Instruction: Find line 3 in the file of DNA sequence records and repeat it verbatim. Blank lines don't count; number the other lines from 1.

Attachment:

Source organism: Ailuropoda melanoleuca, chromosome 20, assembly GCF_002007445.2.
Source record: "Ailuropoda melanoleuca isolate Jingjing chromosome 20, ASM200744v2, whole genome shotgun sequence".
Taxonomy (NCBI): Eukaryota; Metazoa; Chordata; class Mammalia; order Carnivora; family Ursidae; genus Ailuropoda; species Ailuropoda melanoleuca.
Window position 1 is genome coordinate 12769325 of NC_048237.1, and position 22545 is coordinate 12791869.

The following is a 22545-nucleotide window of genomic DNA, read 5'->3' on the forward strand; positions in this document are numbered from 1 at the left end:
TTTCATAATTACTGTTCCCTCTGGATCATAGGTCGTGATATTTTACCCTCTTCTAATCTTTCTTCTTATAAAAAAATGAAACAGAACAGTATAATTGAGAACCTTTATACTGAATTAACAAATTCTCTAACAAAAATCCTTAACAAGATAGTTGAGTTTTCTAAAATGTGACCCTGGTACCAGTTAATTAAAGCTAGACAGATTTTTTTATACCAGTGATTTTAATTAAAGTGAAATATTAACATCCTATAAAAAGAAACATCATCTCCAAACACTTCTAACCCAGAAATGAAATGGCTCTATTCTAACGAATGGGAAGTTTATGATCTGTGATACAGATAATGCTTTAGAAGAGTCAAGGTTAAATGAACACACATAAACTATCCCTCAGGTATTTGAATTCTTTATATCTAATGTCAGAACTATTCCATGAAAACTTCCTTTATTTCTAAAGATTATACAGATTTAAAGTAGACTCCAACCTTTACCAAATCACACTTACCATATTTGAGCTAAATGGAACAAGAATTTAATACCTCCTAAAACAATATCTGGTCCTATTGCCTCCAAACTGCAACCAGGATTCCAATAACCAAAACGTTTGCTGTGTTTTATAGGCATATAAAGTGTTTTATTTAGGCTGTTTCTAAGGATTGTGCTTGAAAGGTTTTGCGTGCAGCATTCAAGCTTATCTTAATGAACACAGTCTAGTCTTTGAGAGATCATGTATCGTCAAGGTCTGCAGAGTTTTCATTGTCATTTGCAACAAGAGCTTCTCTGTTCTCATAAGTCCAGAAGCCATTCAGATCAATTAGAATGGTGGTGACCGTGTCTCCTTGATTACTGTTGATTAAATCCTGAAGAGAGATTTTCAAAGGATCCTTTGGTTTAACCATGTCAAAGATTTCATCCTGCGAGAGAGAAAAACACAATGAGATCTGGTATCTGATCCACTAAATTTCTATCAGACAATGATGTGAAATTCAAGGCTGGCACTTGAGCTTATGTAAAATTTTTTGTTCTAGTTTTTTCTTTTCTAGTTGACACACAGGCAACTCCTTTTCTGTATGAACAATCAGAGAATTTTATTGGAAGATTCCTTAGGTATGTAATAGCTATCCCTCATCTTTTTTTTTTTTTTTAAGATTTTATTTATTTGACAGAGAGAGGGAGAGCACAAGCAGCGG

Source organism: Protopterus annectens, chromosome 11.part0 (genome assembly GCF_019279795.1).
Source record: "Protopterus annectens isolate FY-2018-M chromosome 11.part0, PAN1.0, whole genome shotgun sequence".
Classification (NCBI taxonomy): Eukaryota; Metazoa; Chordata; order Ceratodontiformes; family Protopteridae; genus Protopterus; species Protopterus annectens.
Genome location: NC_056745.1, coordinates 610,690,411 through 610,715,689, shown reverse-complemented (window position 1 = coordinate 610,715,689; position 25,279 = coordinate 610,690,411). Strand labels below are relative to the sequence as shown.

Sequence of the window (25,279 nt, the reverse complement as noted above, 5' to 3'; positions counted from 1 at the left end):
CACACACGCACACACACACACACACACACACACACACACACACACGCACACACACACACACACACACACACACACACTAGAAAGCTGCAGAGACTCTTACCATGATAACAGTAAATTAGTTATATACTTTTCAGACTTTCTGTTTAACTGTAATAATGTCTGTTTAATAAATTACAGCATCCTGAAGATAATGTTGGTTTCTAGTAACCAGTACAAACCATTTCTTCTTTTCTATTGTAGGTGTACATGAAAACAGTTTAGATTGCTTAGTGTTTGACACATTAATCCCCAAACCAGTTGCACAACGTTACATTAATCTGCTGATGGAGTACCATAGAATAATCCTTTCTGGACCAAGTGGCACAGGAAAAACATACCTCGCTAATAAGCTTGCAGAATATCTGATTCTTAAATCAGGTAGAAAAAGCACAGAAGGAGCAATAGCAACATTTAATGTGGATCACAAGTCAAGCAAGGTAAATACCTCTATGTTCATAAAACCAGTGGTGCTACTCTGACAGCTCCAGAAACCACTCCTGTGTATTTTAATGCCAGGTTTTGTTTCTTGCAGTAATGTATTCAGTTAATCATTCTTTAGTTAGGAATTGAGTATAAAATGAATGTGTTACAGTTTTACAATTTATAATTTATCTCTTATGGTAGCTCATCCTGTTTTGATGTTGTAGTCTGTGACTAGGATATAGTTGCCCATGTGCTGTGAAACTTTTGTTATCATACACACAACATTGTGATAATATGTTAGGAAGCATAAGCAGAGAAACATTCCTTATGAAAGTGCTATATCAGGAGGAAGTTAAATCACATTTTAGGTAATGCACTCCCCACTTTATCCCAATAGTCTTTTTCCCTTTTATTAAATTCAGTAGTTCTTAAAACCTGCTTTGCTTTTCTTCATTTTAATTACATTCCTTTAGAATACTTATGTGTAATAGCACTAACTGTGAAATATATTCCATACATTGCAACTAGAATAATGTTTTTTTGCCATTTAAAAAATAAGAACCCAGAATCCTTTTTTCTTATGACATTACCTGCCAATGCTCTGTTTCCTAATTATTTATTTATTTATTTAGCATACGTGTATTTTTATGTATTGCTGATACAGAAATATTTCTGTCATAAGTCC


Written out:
Taxonomy (NCBI): Eukaryota; Metazoa; Chordata; class Mammalia; order Carnivora; family Ursidae; genus Ailuropoda; species Ailuropoda melanoleuca.